Read more and hear from Medal of Honor Recipient Tom Hudner, himself, in the Society’s Medal of Honor Recipients Database, Blog and Video Library HERE.

Congressional Medal of Honor Society

Stories of Sacrifice

or
  • Filter Recipient Database here
    • Service Branch
    • Conflict / Era
    • Additional Filters
      -  
    or

World War II - U.S. Army

Howard E Woodford

Details
  • Rank: Staff Sergeant
  • Conflict/Era: World War II
  • Unit/Command:
    Company I, 130th Infantry,
    33d Infantry Division
  • Military Service Branch: U.S. Army
  • Medal of Honor Action Date: June 6, 1945
  • Medal of Honor Action Place: near Tabio, Luzon, Philippine Islands
Citation
He volunteered to investigate the delay in a scheduled attack by an attached guerrilla battalion. Reaching the line of departure, he found that the lead company, in combat for the first time, was immobilized by intense enemy mortar, machine-gun, and rifle fire which had caused casualties to key personnel. Knowing that further failure to advance would endanger the flanks of adjacent units as well as delay capture of the objective, he immediately took command of the company, evacuated the wounded, reorganized the unit under fire, and prepared to attack. He repeatedly exposed himself to draw revealing fire from the Japanese strongpoints and then moved forward with a five-man covering force to determine exact enemy positions. Although intense enemy machine-gun fire killed two and wounded his other three men, S/Sgt. Woodford resolutely continued his patrol before returning to the company. Then, against bitter resistance, he guided the guerrillas up a barren hill and captured the objective, personally accounting for two hostile machine gunners and courageously reconnoitering strong defensive positions before directing neutralizing fire. After organizing a perimeter defense for the night, he was given permission by radio to return to his battalion, but, feeling that he was needed to maintain proper control, he chose to remain with the guerrillas. Before dawn the next morning the enemy launched a fierce suicide attack with mortars, grenades, and small-arms fire, and infiltrated through the perimeter. Though wounded by a grenade, S/Sgt. Woodford remained at his post calling for mortar support until bullets knocked out his radio. Then, seizing a rifle he began working his way around the perimeter, encouraging the men until he reached a weak spot where two guerrillas had been killed. Filling the gap himself, he fought off the enemy. At daybreak he was found dead in his foxhole, but 37 enemy dead were lying in and around his position. By his daring, skillful, and inspiring leadership as well as by his gallant determination to search out and kill the enemy, S/Sgt. Woodford led an inexperienced unit in capturing and securing a vital objective and was responsible for the successful continuance of a vitally important general advance.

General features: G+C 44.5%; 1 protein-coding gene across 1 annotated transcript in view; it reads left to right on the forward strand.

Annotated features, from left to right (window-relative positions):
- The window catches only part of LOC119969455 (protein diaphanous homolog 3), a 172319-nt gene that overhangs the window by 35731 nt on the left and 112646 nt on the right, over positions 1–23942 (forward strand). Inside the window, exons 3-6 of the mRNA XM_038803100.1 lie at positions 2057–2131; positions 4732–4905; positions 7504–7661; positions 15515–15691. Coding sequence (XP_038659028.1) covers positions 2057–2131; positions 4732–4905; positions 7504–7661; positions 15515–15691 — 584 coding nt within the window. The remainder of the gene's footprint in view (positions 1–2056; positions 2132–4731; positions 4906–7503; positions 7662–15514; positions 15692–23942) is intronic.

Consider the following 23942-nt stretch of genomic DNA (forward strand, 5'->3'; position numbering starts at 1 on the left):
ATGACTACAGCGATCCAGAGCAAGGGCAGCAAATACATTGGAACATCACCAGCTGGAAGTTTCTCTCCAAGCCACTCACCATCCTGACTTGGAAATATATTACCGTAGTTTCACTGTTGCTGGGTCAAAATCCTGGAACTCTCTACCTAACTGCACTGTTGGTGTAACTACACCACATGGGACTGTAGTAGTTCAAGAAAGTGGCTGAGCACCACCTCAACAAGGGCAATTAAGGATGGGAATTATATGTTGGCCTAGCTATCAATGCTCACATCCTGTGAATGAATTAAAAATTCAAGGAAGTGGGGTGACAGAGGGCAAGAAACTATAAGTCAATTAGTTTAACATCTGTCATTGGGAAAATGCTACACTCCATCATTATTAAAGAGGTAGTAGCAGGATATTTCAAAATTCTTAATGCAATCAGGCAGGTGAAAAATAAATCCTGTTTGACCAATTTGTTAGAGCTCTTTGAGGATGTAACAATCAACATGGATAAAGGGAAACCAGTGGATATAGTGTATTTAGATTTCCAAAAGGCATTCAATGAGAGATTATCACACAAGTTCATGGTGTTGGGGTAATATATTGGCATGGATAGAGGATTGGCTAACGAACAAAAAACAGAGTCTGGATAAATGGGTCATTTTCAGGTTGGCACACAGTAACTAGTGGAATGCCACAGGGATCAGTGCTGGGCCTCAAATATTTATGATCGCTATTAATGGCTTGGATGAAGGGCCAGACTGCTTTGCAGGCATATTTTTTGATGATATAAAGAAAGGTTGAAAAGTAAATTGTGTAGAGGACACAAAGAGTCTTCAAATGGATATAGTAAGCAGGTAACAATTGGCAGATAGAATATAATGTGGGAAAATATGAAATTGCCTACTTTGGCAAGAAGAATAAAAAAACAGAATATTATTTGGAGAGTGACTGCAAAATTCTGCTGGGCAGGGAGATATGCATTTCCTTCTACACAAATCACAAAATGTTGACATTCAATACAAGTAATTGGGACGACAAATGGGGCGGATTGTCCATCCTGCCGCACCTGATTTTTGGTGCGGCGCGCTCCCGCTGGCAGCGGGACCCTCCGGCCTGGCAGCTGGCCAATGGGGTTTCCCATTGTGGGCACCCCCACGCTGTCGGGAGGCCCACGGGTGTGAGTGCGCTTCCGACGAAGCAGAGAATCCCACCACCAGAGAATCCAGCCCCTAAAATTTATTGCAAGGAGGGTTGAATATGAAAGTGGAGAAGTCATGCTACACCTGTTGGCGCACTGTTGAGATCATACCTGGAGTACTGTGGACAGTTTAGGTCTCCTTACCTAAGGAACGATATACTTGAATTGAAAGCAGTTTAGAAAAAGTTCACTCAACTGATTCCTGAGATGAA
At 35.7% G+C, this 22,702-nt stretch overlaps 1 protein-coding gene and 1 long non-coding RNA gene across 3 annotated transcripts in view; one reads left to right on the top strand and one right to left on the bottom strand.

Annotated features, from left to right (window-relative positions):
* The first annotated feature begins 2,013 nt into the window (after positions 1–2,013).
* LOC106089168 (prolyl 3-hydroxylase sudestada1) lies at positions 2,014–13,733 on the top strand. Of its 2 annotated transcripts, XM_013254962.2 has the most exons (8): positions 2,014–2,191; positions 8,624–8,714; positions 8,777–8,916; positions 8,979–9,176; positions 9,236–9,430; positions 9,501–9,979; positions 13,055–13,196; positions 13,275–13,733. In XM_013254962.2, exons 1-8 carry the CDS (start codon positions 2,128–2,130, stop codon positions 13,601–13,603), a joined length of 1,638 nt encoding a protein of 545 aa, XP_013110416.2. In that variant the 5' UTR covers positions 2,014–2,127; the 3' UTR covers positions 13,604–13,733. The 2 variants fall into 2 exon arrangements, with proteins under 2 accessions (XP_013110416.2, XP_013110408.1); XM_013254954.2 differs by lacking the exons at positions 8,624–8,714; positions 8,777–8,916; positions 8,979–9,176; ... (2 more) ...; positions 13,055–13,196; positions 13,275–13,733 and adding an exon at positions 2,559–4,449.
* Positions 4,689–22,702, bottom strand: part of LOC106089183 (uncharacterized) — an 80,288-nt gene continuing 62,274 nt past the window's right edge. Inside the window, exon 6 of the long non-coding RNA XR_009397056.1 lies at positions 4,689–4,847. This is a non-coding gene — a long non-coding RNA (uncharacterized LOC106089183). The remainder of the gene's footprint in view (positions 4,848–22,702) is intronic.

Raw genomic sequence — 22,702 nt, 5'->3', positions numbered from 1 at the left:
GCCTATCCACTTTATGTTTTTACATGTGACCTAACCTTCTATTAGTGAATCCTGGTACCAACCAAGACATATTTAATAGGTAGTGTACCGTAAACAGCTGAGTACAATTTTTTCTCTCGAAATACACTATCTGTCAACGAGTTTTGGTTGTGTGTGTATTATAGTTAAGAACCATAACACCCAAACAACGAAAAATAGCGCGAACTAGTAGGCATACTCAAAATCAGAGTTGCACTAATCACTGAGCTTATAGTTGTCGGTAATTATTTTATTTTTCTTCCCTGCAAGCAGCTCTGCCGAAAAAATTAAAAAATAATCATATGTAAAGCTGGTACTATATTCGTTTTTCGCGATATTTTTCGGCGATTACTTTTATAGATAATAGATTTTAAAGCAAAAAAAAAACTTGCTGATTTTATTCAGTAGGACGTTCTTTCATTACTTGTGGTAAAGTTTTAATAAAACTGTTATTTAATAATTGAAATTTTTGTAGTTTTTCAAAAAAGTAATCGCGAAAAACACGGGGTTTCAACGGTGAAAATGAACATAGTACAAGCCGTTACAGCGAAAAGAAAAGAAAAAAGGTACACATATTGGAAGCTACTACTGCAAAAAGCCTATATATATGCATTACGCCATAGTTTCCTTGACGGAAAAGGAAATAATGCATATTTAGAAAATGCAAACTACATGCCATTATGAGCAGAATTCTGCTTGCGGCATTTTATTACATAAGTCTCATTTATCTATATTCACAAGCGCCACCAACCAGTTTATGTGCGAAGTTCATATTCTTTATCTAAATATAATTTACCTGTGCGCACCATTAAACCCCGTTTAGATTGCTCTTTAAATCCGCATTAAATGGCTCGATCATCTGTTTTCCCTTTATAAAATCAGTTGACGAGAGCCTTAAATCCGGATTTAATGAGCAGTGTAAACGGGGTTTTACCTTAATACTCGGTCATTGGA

Medal of Honor Recipient Howard E. Woodford
Medal of Honor Recipient Howard E. Woodford
Additional Details
  • Accredited to: Barberton, Summit County, Ohio
  • Awarded Posthumously: Yes
  • Born: June 21, 1921, Barberton, Summit County, OH, United States
  • Died: June 6, 1945, near Tabio, Luzon, Philippine Islands
  • Buried: Greenlawn Memorial Park (MH) (I-141-3), Akron, OH, United States
 

Questions? For More Information Contact Us!